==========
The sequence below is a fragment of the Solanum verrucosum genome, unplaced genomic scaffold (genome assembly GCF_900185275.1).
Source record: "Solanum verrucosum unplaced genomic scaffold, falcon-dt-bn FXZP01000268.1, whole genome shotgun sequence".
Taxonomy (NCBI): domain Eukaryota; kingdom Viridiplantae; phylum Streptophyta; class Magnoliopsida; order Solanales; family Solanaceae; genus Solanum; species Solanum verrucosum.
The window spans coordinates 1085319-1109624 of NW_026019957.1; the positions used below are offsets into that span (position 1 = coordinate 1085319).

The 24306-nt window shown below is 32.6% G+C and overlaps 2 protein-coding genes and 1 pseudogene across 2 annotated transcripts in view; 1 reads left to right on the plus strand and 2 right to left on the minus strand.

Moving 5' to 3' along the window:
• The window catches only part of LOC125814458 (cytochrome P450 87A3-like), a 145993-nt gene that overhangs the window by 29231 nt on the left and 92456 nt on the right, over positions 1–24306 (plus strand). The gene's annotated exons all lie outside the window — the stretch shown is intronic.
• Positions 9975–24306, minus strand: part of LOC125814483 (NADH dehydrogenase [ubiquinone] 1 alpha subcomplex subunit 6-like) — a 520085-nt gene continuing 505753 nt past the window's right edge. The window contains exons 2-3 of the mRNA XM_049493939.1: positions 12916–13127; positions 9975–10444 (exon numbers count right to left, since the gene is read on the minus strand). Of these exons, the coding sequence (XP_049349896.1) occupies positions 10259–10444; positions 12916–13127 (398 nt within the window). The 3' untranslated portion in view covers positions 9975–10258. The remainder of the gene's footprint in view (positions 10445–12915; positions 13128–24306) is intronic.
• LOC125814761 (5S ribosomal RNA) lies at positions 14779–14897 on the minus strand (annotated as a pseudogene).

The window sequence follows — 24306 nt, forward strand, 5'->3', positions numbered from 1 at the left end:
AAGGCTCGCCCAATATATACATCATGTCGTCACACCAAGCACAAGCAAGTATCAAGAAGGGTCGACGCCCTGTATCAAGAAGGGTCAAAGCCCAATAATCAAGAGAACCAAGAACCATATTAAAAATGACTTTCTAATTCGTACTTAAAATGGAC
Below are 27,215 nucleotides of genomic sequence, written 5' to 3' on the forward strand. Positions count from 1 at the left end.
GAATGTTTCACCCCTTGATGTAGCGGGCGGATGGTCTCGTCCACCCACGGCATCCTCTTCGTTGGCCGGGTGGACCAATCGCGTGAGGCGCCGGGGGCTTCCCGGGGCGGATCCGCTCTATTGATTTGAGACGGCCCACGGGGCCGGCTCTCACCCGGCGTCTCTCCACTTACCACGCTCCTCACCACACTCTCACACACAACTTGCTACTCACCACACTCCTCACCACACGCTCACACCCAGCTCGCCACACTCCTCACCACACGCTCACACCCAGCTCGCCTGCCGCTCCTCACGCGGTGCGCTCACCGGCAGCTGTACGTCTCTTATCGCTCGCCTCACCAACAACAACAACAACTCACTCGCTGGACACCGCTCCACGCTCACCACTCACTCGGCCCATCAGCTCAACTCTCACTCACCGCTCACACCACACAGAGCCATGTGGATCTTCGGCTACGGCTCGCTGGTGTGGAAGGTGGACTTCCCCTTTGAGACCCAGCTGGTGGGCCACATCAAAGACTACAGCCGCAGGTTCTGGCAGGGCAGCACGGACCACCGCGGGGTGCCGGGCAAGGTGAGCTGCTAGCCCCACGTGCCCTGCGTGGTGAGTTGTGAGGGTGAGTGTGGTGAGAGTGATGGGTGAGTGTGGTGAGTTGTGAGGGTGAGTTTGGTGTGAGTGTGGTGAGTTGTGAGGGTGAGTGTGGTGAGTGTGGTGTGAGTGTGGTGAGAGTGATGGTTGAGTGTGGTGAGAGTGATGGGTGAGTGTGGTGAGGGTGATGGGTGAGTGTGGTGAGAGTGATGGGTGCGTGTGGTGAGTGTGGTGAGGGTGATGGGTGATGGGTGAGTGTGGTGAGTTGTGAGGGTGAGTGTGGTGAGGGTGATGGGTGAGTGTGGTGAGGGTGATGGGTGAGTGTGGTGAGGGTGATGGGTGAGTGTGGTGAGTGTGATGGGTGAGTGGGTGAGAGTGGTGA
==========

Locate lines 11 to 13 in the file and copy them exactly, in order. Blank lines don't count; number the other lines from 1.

AAGGCTCGCCCAATATATACATCATGTCGTCACACCAAGCACAAGCAAGTATCAAGAAGGGTCGACGCCCTGTATCAAGAAGGGTCAAAGCCCAATAATCAAGAGAACCAAGAACCATATTAAAAATGACTTTCTAATTCGTACTTAAAATGGAC
Below are 27,215 nucleotides of genomic sequence, written 5' to 3' on the forward strand. Positions count from 1 at the left end.
GAATGTTTCACCCCTTGATGTAGCGGGCGGATGGTCTCGTCCACCCACGGCATCCTCTTCGTTGGCCGGGTGGACCAATCGCGTGAGGCGCCGGGGGCTTCCCGGGGCGGATCCGCTCTATTGATTTGAGACGGCCCACGGGGCCGGCTCTCACCCGGCGTCTCTCCACTTACCACGCTCCTCACCACACTCTCACACACAACTTGCTACTCACCACACTCCTCACCACACGCTCACACCCAGCTCGCCACACTCCTCACCACACGCTCACACCCAGCTCGCCTGCCGCTCCTCACGCGGTGCGCTCACCGGCAGCTGTACGTCTCTTATCGCTCGCCTCACCAACAACAACAACAACTCACTCGCTGGACACCGCTCCACGCTCACCACTCACTCGGCCCATCAGCTCAACTCTCACTCACCGCTCACACCACACAGAGCCATGTGGATCTTCGGCTACGGCTCGCTGGTGTGGAAGGTGGACTTCCCCTTTGAGACCCAGCTGGTGGGCCACATCAAAGACTACAGCCGCAGGTTCTGGCAGGGCAGCACGGACCACCGCGGGGTGCCGGGCAAGGTGAGCTGCTAGCCCCACGTGCCCTGCGTGGTGAGTTGTGAGGGTGAGTGTGGTGAGAGTGATGGGTGAGTGTGGTGAGTTGTGAGGGTGAGTTTGGTGTGAGTGTGGTGAGTTGTGAGGGTGAGTGTGGTGAGTGTGGTGTGAGTGTGGTGAGAGTGATGGTTGAGTGTGGTGAGAGTGATGGGTGAGTGTGGTGAGGGTGATGGGTGAGTGTGGTGAGAGTGATGGGTGCGTGTGGTGAGTGTGGTGAGGGTGATGGGTGATGGGTGAGTGTGGTGAGTTGTGAGGGTGAGTGTGGTGAGGGTGATGGGTGAGTGTGGTGAGGGTGATGGGTGAGTGTGGTGAGGGTGATGGGTGAGTGTGGTGAGTGTGATGGGTGAGTGGGTGAGAGTGGTGA